To paraphrase the late, great American novelist Mark Twain, reports of the death of manufacturing in the United States are greatly exaggerated. Yes, the nation’s service-related economy continues its long boom, employing millions of workers, while manufacturing output and jobs remain below pre-recession levels. But upon closer inspection, one can conclude that the business of making things remains as much a part of America as Twain’s long legacy.
Manufacturers today are evaluating the US as a potential location for new or expanded facilities. A recent MIT study1 reports that nearly 14 percent of 200 manufacturers polled confirmed that they are moving, or “reshoring,” production operations back to the US from overseas.
For example, a multinational equipment manufacturer is building a new factory in Texas, which will produce some equipment previously made overseas and exported to the US. And as a result of the US shale gas boom, some chemical producers are constructing ethylene production plants in the Southeast to take advantage of more affordable feedstock.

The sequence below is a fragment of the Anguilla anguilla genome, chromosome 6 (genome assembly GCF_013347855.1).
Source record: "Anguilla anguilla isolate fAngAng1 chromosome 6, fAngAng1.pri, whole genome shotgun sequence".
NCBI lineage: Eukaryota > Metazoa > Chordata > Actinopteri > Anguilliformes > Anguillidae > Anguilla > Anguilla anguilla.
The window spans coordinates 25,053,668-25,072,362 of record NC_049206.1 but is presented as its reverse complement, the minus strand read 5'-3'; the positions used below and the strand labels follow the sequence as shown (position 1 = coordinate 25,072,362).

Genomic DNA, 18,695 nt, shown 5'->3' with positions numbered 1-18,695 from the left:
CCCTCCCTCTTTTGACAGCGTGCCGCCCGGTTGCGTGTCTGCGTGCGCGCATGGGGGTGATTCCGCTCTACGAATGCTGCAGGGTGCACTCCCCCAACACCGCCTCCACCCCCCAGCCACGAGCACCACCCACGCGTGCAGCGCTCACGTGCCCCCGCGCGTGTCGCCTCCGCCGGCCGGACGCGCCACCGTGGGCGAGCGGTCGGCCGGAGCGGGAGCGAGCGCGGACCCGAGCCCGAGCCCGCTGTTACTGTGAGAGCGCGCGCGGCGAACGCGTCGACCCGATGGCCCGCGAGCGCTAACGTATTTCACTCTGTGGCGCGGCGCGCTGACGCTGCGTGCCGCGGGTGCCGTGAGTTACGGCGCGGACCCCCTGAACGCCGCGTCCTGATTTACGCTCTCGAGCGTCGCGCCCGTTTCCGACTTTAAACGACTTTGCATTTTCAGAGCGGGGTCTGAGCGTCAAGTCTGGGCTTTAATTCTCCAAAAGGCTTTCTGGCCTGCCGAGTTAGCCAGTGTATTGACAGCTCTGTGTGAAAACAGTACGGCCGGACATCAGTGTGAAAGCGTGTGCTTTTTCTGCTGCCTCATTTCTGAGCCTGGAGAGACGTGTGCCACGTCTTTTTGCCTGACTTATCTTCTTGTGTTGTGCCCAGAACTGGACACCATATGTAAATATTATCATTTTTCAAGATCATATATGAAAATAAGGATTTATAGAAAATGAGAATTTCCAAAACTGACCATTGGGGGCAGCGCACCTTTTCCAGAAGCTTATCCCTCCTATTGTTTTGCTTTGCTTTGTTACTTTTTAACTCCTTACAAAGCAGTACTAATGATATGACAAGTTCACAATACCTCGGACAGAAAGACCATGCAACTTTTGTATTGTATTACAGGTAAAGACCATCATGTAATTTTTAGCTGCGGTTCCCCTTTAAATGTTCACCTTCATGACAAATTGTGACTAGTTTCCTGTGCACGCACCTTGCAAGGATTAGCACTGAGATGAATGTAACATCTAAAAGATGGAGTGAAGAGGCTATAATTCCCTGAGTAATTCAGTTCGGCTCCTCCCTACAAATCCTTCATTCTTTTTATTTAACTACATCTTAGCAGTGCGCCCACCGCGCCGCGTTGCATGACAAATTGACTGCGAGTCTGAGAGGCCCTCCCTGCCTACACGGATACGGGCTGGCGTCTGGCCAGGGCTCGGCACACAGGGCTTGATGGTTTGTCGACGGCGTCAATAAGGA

Working with manufacturers on the front line every day, we’ve observed that when considering the US for its operations, manufacturers evaluate seven critical areas: rising transportation and energy costs; market demand; rising labor costs in China and other developing nations; access to talent, tax, and regulatory policies; availability of capital; and currency trends. They look at how such a change will affect all areas of the business.
A potential manufacturing resurgence in the US won’t be an overnight phenomenon, and not all manufacturing sectors will be impacted equally. Building new factories or expanding existing facilities is an expensive, time-consuming investment. But the fact is that many of the reasons that manufacturers had in the past for offshoring factories are clearly trending the other way.2 (See Figure 1.)